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HR administrator was unfairly dismissed after employer failed to consult during redundancy

31 Jul 2019 By Maggie Baska

Tribunal rejects argument that ‘experienced’ HR professional’s failure to complain about process showed it was adequate

An HR administrator was unfairly dismissed after a tribunal ruled her employer made her redundant and failed to consult with her during a company-wide restructuring exercise. 

The Reading employment tribunal (ET) found there was no proper consultation with Mrs H Bagri, an HR administrator for Oracle, about ways to avoid redundancy.

Judge Andrew Gumbiti-Zimuto rejected Oracle’s arguments that Bagri’s role as an HR professional meant she would have “[complained] about inadequate consultation”, and the fact that Bagri did not do so “showed there was an adequate consultation”.

An additional complaint of breach of contract was dismissed.



Bagri began employment with NetSuite, a cloud computing company, in November 2010 and was transferred to Oracle on 1 January 2017, where she worked until her dismissal in March 2017.

She claimed she was notified by her line manager, Caroline Martin, that she was at risk of redundancy in November 2016, before NetSuite was subsequently acquired by Oracle. She was told her employment would potentially end in May 2017.

However, on 14 December, following some confusion within the organisation about where the information that Bagri faced redundancy originated, Cathy Temple, vice president of HR at Oracle, met with Bagri and informed her that her role was not at risk of redundancy.

At the meeting, Temple also spoke to Bagri about an HR consultant role that Oracle had advertised three months previously, which Bagri had been recommended for. However, Bagri had informed the UK central HR manager for Oracle that she was not interested in the role.

In February 2017, Temple performed a review of the HR team’s resourcing needs and determined that a business reorganisation was required. Bagri’s role would no longer exist as the task she was undertaking – transitioning NetSuite employees to Oracle – could be automated, carried out through self-service processes or centralised in other teams.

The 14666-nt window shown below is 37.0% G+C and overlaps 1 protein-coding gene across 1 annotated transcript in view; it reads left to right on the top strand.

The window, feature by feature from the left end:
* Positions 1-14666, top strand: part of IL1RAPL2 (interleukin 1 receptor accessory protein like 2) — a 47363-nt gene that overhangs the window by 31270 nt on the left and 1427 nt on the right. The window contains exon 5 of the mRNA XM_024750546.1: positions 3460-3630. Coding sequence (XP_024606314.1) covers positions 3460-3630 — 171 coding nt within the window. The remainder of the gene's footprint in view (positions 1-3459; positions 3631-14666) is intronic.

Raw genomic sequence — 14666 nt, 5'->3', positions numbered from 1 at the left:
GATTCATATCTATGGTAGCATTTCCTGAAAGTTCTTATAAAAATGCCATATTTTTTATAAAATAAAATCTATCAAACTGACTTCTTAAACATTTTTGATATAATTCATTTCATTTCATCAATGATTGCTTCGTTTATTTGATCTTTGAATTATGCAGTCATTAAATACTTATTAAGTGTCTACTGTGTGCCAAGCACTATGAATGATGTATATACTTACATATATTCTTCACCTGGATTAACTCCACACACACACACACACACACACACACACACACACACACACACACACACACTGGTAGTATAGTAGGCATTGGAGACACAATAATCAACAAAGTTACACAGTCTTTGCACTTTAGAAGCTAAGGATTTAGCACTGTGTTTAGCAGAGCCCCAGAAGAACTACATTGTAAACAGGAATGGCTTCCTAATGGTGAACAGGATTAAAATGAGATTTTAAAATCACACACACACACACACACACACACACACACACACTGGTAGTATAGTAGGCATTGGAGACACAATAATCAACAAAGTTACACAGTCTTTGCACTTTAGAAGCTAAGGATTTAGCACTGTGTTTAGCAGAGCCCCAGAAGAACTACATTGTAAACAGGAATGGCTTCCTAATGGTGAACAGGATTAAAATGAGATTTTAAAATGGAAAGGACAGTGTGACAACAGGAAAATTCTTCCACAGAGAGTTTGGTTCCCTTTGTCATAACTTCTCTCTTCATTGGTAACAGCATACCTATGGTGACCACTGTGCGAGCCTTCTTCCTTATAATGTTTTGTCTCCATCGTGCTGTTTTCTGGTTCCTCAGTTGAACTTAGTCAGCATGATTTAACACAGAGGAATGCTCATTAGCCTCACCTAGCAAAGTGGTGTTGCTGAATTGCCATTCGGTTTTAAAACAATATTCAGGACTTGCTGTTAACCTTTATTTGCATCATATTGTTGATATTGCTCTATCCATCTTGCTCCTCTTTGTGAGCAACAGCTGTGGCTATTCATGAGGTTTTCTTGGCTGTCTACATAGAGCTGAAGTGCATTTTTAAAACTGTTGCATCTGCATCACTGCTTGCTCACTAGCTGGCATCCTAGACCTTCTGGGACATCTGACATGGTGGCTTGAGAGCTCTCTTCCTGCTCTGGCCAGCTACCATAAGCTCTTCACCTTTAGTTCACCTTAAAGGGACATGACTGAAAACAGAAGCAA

Martin informed Bagri by letter that her role was at risk on 1 March, and Bagri said after receiving the letter that she had no contact with the HR team about her role or any consultation meetings. She denied that Martin carried out any consultation meeting with her and said Martin did not encourage her to seek alternative roles on Oracle’s website. 

Temple made the decision to terminate Bagri’s role because of redundancy, and she was dismissed on 31 May. 

Bagri appealed the decision to dismiss her, stating that she was identified for redundancy because she had transferred from NetSuite to Oracle. She was told the appeal process was to be conducted on paper and by way of written correspondence, and was not invited to an appeal meeting. 

The appeal was dealt with by Claire Bennett, vice president EMEA HR for Oracle, who said she “did not feel that the points raised within the appeal required any further direct questions to [Bagri]”. Bennett decided not to uphold the appeal.

Bagri brought claims of unfair dismissal and breach of contract to the Reading ET on 29 August. 

She argued that the reason for her dismissal was the transfer itself. She said she had been told there would be individual consultations, but she was not invited to any meetings. She added that there was no evidence of any formal meetings, which Oracle said did occur. 

She argued that Oracle “had no intention of retaining her after the transfer” and made no attempt to integrate her into the organisation or the HR team. 

But Oracle argued that it was not until Bagri’s work transitioning fellow NetSuite employees was nearly complete that the need for her to carry out a particular kind of work diminished, and that her role was unique in its mix of HR consultancy and administration work.

Oracle also argued that Bagri did not seem “genuinely interested” in remaining in the business, and that despite her role as a “qualified and experienced HR professional” she did not complain about any deficiencies in the redundancy process.

The tribunal ruled that Bagri had been unfairly dismissed, and there was a “50 per cent chance that [she] would have continued in employment if she was not unfairly dismissed”.

Judge Gumbiti-Zimuto concluded that there was no proper consultation with Bagri about ways to avoid redundancy. Angela Brumpton, partner at Gunnercooke, said it was essential for employers to document redundancy consultations as tribunals expect well-resourced employers with HR functions to keep records of important meetings.

She added that businesses should also use appeals as an opportunity to “fix any deficiencies in the initial dismissal”. 

“Some employers see appeals as a box-ticking exercise, or a necessary evil, when actually a thorough appeals process can cure procedural defects,” Brumpton said. “Savvy employers embrace appeals as an opportunity to review the initial process and plug any gaps.”

Bagri could not be reached for comment. Oracle has been contacted for comment.

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